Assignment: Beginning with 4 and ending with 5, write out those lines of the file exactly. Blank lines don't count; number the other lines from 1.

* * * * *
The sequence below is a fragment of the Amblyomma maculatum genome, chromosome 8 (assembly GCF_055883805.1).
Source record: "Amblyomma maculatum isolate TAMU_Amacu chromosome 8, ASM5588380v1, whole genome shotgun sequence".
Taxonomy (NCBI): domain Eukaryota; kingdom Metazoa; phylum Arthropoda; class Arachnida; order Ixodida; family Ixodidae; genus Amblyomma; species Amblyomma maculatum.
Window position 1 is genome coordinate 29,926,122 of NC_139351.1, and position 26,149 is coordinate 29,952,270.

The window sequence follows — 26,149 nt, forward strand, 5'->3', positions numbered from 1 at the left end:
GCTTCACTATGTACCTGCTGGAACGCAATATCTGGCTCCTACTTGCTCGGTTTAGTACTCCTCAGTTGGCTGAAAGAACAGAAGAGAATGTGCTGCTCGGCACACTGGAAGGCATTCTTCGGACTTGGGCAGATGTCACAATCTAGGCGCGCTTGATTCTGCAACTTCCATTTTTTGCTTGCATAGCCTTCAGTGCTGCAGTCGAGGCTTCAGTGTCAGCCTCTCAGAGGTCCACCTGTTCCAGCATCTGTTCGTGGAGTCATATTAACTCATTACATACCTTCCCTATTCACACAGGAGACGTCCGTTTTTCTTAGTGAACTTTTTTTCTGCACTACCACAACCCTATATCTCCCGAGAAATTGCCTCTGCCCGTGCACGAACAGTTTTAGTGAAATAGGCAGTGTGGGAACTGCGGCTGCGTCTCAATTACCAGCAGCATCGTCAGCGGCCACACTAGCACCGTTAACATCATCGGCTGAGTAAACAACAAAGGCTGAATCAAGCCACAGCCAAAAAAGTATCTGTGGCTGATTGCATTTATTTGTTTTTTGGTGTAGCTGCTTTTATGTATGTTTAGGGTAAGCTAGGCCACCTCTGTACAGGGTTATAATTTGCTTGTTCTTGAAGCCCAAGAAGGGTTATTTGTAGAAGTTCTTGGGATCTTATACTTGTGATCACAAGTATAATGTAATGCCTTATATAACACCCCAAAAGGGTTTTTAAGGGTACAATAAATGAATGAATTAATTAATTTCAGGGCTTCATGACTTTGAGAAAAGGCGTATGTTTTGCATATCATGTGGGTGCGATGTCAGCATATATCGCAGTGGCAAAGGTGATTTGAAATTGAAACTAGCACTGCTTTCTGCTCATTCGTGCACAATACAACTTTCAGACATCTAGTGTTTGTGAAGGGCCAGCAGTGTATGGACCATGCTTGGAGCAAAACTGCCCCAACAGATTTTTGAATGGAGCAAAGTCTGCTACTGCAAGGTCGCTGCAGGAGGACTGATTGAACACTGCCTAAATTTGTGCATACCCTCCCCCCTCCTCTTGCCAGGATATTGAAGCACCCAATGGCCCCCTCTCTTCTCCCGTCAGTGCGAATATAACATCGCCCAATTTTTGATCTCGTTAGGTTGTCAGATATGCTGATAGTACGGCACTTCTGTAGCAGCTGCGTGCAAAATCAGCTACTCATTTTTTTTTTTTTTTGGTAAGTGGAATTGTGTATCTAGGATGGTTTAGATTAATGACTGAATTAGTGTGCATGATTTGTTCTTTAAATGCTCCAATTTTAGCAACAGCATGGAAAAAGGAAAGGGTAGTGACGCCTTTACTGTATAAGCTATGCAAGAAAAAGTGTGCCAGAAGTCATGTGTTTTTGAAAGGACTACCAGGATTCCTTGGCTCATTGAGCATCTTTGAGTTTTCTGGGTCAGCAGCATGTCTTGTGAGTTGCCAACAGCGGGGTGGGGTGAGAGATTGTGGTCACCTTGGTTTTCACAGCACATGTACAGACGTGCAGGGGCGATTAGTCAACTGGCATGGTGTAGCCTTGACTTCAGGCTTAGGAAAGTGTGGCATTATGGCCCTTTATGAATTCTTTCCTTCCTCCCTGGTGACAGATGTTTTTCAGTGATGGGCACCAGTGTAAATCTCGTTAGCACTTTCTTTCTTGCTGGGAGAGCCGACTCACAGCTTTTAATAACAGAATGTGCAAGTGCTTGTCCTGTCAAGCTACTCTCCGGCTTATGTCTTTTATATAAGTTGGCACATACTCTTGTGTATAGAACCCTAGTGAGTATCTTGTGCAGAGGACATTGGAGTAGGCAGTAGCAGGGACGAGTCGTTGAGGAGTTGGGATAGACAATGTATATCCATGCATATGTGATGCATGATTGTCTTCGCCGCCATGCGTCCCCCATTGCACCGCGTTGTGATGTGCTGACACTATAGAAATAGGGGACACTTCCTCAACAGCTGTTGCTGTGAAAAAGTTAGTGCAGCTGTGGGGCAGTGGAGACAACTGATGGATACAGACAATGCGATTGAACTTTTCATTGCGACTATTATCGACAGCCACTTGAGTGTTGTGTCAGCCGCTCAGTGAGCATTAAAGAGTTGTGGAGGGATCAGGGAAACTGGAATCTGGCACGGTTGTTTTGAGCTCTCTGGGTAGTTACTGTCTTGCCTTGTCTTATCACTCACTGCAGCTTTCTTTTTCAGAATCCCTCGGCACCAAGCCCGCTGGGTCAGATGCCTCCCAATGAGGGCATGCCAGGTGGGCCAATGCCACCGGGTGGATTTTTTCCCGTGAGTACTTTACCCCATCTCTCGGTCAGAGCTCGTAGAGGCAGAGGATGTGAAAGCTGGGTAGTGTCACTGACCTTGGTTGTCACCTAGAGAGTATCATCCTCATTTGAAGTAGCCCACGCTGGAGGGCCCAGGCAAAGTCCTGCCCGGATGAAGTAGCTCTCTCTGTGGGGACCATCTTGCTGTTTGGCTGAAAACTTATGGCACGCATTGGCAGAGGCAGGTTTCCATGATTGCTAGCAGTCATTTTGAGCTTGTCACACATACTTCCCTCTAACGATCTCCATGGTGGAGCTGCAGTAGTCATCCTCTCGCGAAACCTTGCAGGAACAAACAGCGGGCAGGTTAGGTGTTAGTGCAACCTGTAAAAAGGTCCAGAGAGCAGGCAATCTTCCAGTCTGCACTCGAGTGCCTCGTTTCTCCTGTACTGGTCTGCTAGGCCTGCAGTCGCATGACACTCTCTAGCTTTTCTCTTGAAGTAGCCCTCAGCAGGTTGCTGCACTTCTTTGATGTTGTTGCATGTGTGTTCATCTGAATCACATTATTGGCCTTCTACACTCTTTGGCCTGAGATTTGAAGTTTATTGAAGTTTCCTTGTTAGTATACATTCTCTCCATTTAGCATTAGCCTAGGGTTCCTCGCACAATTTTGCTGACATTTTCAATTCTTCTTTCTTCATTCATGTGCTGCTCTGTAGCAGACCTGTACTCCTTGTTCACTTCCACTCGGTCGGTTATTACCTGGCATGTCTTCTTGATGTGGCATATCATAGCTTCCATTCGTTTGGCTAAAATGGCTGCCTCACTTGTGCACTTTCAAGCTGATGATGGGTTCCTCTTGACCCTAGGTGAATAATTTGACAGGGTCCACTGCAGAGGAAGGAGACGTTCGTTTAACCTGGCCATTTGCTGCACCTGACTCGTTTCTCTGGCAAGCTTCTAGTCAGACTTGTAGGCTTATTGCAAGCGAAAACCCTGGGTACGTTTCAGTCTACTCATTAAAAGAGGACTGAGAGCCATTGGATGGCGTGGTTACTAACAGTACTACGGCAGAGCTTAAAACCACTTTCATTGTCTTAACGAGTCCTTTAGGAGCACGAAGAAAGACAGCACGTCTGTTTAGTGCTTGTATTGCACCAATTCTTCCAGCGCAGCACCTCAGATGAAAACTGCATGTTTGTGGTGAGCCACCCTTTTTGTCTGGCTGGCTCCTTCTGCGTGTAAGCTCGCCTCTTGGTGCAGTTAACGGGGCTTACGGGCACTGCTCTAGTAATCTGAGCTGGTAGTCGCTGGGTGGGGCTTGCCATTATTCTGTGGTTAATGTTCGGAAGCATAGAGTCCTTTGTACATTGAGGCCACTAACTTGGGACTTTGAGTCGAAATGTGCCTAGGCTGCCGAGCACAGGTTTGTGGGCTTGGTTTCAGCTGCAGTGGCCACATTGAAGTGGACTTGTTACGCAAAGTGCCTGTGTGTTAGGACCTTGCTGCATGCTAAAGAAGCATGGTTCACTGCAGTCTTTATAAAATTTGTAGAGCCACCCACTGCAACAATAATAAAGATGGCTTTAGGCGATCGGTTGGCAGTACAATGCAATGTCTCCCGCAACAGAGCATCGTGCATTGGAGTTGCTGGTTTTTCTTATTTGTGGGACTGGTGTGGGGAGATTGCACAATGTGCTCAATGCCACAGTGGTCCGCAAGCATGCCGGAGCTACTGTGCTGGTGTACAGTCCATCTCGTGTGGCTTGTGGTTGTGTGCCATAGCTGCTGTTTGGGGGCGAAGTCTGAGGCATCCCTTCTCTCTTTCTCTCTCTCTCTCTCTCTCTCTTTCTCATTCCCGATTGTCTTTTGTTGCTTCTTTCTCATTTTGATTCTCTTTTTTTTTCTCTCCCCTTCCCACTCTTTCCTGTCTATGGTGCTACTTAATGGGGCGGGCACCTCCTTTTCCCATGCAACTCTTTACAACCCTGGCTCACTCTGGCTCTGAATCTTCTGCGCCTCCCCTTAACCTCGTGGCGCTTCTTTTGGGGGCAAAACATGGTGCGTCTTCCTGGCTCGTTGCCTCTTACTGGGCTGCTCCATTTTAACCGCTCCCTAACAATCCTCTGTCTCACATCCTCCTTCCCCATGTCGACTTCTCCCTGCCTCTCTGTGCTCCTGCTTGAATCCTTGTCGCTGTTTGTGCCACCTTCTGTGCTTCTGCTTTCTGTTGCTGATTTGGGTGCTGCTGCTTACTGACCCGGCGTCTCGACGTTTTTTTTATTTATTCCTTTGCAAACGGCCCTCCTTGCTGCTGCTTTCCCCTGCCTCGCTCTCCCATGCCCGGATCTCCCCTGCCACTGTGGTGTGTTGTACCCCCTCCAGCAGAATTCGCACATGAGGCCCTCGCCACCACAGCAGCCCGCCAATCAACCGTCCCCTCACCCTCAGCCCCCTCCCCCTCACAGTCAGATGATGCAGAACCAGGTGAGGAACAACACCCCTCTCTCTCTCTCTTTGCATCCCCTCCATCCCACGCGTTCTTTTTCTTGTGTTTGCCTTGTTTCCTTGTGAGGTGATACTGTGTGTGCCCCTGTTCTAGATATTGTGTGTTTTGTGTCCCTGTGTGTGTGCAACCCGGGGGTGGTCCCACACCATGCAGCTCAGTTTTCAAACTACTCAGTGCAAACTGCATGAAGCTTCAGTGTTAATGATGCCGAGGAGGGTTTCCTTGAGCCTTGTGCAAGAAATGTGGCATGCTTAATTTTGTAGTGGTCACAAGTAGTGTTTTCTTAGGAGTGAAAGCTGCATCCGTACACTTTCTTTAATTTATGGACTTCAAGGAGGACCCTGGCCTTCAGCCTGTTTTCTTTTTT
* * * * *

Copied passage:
Window position 1 is genome coordinate 29,926,122 of NC_139351.1, and position 26,149 is coordinate 29,952,270.

The window sequence follows — 26,149 nt, forward strand, 5'->3', positions numbered from 1 at the left end: